Session Description: Private messaging and social media apps are very popular around the world. As such, they have attracted attention from authoritarian and democratic governments alike through efforts to both protect and infringe upon people's rights. This panel will feature an inter-disciplinary set of researchers that will examine how social media and messaging apps are being used to promote civic participation, polarization and misinformation, surveillance, and to protect user privacy and enhance security. We will also assess potential next steps for research and what can be done in terms of policy.
Center for Democracy & Technology, USA
Social media private messaging with end-to-end encryptionMany of these messaging apps provide end to end encrypted communication either by default or as an option. Governments and law enforcement agencies have incorrectly argued that encryption undermines national security and have moved to weaken or remove encrypted messaging. What are the human rights implications of these moves and what is the role of research in protecting privacy and encryption on these apps? What is the technical reality of these apps and does it match up with what law enforcement says about them?
Microsoft Research, India
The Blindspot: Technology, Development and Tiptoeing around DemocracyIn the last two decades of academic engagements around technology and development, we have seen initiatives and research focusing largely on access to services in domains such as healthcare, education, and agricultural production. While there has been growing interest and engagement around rights based research and action in gender and accessibility, there has been comparatively less engagement on issues of democratic engagement. In this talk, we consider the role of social media polarization and state control over democratic processes within the discourse of technology and development, and propose that scholars need to play an engaged role in subjects that are messy and risky to their continued engagement in development scholarship.
Syracuse University and University of California, Irvine, USA
Networked Authoritarianism at the EdgeWith a team of researchers, I conducted a qualitative research study in 2018 that examined how village-level officials in rural Cambodia (who are relatively new internet users) utilize Facebook to supplement and extend long-standing patterns of information control. We found that they used Facebook Newsfeed and Messenger, exclusively on smartphones, to promote local government activities, report to the central government, and monitor local affairs. This monitoring has led to widespread “chilling effects,” a phenomenon that occurs when political activists and citizens stop using the internet for dissent due to intimidation. I argue that this social media withdrawal often emerges more from the lingering psychological effects of historical violence than the sophistication of technological tactics.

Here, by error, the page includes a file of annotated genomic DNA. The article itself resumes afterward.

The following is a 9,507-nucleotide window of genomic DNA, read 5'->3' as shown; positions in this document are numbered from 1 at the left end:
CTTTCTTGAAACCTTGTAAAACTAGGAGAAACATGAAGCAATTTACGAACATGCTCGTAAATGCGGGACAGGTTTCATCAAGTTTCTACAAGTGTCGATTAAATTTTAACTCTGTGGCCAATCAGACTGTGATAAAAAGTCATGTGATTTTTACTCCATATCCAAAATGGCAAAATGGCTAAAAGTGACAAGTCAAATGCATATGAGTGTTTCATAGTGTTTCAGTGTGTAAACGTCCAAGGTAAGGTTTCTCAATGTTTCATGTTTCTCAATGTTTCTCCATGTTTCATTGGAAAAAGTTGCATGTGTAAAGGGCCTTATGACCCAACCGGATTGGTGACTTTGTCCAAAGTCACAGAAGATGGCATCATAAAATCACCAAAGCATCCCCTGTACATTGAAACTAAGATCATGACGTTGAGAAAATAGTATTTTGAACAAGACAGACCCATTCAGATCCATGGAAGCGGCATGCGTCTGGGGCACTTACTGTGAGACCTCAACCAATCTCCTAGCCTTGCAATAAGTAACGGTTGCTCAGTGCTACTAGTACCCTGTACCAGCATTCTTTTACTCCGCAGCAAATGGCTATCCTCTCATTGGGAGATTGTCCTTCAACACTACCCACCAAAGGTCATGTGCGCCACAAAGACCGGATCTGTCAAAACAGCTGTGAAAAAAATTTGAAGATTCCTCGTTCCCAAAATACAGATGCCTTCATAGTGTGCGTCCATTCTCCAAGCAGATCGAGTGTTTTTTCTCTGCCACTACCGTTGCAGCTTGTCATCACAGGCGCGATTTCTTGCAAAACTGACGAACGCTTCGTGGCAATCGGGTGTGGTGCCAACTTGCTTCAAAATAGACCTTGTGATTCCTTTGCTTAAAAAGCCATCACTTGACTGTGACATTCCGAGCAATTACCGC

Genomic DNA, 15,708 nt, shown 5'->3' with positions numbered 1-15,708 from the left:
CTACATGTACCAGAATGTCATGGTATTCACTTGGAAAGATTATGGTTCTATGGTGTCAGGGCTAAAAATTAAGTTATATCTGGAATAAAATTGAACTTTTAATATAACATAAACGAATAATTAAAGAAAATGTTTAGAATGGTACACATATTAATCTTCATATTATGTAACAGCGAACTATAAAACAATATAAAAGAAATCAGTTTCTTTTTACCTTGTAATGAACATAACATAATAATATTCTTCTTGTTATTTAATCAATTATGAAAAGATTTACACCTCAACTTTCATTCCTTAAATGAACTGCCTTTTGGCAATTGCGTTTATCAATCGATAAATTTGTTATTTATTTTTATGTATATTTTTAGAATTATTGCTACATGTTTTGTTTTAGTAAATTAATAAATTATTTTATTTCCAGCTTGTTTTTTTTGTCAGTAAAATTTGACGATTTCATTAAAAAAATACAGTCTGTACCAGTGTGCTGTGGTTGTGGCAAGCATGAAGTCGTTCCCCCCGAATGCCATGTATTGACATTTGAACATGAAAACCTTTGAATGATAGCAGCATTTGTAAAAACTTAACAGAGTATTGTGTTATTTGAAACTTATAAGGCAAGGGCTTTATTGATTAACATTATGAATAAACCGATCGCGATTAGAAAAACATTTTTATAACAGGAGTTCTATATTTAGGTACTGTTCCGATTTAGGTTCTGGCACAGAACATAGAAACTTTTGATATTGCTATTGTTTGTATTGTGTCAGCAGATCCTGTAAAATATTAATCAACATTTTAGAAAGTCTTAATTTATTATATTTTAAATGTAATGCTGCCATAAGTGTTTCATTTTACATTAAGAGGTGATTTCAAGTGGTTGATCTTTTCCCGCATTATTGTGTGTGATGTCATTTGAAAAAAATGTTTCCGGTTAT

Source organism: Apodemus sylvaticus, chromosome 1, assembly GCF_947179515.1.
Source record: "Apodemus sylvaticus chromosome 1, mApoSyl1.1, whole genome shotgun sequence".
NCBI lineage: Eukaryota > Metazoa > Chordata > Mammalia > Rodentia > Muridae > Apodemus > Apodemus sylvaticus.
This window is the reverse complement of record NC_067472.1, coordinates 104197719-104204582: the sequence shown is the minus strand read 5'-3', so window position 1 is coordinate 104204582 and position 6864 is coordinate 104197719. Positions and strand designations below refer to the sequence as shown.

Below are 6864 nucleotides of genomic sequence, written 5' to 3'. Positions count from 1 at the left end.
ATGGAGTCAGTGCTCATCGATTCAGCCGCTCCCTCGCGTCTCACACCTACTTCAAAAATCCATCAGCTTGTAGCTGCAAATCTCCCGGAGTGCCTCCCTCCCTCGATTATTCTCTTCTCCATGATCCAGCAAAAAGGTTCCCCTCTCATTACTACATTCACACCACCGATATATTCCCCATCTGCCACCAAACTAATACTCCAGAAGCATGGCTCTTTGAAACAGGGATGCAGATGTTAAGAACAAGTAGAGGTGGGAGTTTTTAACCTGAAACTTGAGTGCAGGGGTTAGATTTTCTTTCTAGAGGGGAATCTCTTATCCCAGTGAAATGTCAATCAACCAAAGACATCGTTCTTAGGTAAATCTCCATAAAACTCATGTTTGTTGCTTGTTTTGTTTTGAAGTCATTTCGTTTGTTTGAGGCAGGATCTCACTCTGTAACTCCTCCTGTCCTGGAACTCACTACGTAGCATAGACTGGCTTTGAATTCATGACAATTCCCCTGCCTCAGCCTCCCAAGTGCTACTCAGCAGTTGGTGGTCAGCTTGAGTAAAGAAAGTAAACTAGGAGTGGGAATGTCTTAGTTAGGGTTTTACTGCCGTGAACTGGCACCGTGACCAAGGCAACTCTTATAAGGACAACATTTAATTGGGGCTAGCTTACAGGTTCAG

Massachusetts Institute of Technology, USA
Misinformation on WhatsApp?In this talk, I will present our on-going research on WhatsApp. I will first talk about the tools we built to collect large amounts of WhatsApp data from political groups in India. Next, I will discuss how such data could be useful for journalists, fact checking organizations and researchers, to study various problems, including misinformation and hate. I will present three case studies making use of this data: (i) studying image-based misinformation, showcasing novel ways images are being used to spread false information, (ii) How a closed messaging application is being used for cross-platform coordination and manipulation of Twitter trends, and (iii) the prevalence of a special form of hate speech which we call fear speech — speech inducing fear about a certain group (muslims in our case). Finally, I will conclude with potential solutions to tackle these problems and how end to end encryption on WhatsApp makes it challenging to address them.